He said the Office of the President and the Department of Budget and Management should closely monitor the line agencies to ensure they would implement their programs in a timely manner.
Drilon also committed that the Senate will continue to exercise its oversight functions to make sure proper and prompt government spending is given priority.
Camp Aquino, Tarlac City – His Excellency, President Benigno C. Aquino III, inaugurated the “Ninoy Aquino Bridge” located at San Luis, Tuao, Cagayan, early this morning. The said bridge is 360 meters long and it connects Region II, Region I and Cordillera Autonomous Region (CAR).
The “Ninoy Aquino Bridge” worth ₱599.40 million was said to be funded by the controversial Disbursement Acceleration Program (DAP).
President Aquino’s airplane arrived at Tuguegarao Airport before he rode a helicopter heading to Tuao. He was with DPWH Secretary Rogelio Singson, Budget Secretary Florencio Abad, DILG Secretary Mar Roxas, MMDA Chairman Francis Tolentino, Senator Teofisto Guingona and Secretary Manuel Mamba, who was also a native of Tuao.
The area was secured by military troops under Northern Luzon Command headed by NOLCOM Commander Lt. Gen. Felicito Virgilio M. Trinidad Jr. along with 5th Infantry Division Commander, Maj. Gen. Benito Antonio T. de Leon.
The inauguration was also attended by the governors of the provinces of Isabela, Kalinga and Apayao and other local officials of Region II.President Aquino, as well as his delegates was warmly welcomed by the people of Tuao upon his arrival. After the inauguration of the bridge, the President with his team rode an open car going to Barangay Naruangan to attend a short program prepared for him.
MANILA-Senator Loren Legarda today renewed her call for a national budget that ensures the integration of disaster risk reduction and management (DRRM) and climate change adaptation in government policies and programs.
Legarda, Chair of the Senate Committee on Climate Change, made the statement as the Senate is set to start marathon budget hearings following the briefing by the Development Budget Coordination Committee (DBCC) on the 2015 National Expenditure Program (NEP).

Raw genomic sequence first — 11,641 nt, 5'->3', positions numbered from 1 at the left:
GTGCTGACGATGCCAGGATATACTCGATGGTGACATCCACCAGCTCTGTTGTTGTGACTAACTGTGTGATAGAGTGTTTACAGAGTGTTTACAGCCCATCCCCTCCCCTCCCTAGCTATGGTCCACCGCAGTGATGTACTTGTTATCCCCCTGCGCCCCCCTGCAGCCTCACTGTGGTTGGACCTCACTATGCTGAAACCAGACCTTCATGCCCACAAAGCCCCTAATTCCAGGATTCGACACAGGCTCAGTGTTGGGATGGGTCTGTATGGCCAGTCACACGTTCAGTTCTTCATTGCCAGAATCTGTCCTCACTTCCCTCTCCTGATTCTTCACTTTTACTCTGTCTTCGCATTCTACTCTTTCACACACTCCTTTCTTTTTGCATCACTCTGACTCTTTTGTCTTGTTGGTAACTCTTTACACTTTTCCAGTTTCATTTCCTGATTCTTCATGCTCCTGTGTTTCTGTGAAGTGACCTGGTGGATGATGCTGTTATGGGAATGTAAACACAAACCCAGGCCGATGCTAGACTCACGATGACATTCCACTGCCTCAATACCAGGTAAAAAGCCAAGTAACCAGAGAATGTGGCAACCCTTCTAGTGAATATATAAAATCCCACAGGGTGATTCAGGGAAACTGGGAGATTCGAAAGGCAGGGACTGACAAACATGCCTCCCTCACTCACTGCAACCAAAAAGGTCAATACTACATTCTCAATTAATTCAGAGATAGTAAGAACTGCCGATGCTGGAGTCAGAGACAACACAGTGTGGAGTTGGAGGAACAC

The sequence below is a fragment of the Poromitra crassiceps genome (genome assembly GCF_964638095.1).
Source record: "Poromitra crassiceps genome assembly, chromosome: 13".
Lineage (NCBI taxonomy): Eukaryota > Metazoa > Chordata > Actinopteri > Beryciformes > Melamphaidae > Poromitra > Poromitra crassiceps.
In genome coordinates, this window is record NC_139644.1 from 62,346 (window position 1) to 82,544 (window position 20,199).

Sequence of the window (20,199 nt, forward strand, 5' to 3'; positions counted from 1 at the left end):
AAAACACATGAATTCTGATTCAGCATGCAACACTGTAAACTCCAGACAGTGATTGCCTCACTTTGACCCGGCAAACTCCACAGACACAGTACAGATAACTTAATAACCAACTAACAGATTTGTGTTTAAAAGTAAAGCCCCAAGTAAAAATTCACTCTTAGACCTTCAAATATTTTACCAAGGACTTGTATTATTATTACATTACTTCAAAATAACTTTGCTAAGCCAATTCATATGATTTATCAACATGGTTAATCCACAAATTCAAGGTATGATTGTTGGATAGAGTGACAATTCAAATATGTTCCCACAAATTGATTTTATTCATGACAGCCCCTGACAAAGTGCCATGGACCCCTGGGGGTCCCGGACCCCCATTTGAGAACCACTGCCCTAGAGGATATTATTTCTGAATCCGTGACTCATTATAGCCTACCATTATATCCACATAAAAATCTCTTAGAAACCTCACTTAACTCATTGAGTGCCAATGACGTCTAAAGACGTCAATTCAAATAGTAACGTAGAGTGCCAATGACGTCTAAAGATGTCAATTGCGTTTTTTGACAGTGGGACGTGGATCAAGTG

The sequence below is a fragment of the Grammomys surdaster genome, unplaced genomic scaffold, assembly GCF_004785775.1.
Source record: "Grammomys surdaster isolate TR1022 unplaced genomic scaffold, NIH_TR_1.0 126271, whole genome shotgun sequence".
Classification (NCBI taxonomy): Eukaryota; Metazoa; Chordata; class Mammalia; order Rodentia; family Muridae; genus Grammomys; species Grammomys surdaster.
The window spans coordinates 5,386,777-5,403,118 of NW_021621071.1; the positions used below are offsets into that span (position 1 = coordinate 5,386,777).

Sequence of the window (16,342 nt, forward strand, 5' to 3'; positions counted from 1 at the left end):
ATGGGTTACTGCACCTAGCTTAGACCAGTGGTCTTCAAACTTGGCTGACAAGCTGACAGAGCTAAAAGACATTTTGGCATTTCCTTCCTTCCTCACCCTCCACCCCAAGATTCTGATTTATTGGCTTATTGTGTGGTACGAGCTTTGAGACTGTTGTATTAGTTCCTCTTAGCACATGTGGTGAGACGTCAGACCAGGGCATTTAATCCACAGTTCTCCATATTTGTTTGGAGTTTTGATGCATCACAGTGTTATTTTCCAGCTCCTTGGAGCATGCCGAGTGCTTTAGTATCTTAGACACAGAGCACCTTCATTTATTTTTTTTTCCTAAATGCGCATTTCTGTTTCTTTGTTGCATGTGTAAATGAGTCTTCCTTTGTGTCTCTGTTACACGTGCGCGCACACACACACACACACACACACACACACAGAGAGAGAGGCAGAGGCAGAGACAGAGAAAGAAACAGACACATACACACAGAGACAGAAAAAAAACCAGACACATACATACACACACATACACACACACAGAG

“Government agencies, especially those integral to disaster resilience, should already have included in their programs proactive measures to reduce disaster risks as well as to mitigate and adapt to climate change. We need to stress the importance of a climate-proof and disaster-resilient budget because one disaster can greatly affect our people and our economy,” she said.
The Senator noted that during the DBCC briefing, Budget Secretary Florencio Abad said that the government recognizes the need to focus on disaster prevention and preparedness.
Under the 2015 NEP, the National Disaster Risk Reduction and Management (NDRRM) Fund increased to P14-Billion. The NDRRM Fund for 2014 was P13-Billion.
Other priority programs for DRRM and CCA include the strengthened management of the country’s natural ecosystems, improved flood control and drainage projects, and carbon sequestration through the National Greening Program.
“As we proceed with the budget hearings, I would like to check if DRR programs under the 2014 budget have been implemented efficiently and effectively, particularly the NDRRM Fund, which was formerly the calamity fund and was converted as such to fund pre-disaster activities, and the People’s Survival Fund, which should finance climate change adaptation activities of local governments and organizations. Before we even approve a new budget, we have to see how the previous funds were used and look into the challenges in the implementation so that we can already provide remedy,” said Legarda.